As a leader of Chicago's figurative movement in the 1950s, Leon Golub challenged
the dominant styles of that time, Abstract Expressionism and Pop Art. Described
as an existential and activist painter, Golub has recently regained recognition
for his large-scale, politically charged works that directly address issues of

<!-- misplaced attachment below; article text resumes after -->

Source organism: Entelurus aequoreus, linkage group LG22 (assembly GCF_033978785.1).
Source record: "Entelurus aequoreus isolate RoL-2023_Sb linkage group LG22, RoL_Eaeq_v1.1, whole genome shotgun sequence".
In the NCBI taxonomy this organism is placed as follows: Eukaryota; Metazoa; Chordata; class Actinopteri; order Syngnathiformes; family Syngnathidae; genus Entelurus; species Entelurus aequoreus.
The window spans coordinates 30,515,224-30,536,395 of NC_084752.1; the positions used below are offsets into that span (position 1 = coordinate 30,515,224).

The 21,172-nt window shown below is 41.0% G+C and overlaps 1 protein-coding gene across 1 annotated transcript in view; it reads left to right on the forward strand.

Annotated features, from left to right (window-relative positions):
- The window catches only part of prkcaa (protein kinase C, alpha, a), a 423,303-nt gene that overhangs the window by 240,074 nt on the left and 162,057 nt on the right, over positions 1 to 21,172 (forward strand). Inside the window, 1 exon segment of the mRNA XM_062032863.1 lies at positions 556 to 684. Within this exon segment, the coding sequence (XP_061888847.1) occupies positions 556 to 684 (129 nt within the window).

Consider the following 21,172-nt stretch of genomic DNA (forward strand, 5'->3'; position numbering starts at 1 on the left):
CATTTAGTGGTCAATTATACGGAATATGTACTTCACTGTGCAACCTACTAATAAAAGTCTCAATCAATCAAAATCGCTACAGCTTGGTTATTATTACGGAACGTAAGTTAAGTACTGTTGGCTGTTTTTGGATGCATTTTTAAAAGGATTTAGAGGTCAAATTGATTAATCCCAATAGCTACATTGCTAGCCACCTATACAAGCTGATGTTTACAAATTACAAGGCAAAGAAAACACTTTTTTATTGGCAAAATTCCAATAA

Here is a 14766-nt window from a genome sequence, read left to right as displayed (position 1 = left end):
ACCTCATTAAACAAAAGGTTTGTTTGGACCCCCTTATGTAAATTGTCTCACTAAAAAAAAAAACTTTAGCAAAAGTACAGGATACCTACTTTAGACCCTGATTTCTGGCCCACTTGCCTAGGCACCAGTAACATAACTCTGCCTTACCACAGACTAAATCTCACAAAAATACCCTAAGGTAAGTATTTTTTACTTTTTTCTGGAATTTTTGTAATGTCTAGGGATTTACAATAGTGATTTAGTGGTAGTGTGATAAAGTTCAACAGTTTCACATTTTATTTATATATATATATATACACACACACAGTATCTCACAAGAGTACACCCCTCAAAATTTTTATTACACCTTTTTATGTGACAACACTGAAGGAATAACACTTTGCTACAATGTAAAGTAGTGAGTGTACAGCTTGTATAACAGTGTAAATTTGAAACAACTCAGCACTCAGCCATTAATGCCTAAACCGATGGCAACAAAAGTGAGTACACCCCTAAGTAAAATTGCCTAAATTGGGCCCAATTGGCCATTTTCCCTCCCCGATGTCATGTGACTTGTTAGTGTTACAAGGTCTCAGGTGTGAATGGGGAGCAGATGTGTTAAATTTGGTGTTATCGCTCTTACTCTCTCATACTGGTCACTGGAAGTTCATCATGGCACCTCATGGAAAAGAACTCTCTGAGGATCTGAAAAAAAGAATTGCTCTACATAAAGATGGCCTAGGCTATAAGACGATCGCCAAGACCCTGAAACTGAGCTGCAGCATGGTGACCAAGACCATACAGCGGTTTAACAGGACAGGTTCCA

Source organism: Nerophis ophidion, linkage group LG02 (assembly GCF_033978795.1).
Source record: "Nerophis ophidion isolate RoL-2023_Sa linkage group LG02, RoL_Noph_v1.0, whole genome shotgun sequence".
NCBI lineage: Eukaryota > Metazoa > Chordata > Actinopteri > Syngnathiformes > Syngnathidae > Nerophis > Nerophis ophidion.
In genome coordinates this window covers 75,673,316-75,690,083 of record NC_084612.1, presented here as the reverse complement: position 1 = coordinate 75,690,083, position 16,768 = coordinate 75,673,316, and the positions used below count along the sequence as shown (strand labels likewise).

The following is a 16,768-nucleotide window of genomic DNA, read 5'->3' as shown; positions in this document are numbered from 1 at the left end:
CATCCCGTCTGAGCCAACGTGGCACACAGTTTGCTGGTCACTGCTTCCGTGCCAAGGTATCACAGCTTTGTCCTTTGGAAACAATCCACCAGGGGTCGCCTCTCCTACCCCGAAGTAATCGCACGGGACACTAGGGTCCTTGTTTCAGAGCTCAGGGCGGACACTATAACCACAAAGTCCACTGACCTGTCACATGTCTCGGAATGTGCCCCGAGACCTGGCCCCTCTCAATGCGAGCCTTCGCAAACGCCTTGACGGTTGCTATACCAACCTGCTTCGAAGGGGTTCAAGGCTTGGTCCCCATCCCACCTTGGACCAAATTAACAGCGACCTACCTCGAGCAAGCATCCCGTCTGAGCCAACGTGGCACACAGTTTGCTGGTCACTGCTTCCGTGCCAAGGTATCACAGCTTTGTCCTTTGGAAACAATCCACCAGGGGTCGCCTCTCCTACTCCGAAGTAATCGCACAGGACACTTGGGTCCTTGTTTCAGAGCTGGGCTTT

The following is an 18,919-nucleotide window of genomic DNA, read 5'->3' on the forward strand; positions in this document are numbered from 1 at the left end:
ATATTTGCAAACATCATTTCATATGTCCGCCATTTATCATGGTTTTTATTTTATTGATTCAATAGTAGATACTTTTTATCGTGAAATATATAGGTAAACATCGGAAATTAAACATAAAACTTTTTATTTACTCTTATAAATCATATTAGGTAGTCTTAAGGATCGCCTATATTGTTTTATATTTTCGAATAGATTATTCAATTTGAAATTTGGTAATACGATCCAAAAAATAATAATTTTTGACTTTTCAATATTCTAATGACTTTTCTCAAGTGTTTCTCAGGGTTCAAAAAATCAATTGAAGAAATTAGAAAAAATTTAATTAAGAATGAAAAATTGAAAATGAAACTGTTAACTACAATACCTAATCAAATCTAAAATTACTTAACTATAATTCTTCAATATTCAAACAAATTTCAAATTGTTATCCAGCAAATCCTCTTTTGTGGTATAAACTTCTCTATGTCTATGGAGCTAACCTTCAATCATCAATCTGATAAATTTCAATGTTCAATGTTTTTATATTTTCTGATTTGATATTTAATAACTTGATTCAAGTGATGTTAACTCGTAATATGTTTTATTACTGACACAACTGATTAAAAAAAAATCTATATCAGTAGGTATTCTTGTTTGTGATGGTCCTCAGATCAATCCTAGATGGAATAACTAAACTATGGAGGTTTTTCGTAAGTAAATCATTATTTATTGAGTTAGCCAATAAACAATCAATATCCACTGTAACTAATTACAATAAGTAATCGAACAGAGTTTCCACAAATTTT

war, racism, sexism and power. Political terror and man's abuse of power are
the primary subjects rendered in his monumental and highly topical paintings.
Leon Golub's work is about power and the recurring misuse of power through
violence, not as an isolated inhuman phenomenon, but as an expression of
organized, often state-sponsored, oppression and brutality.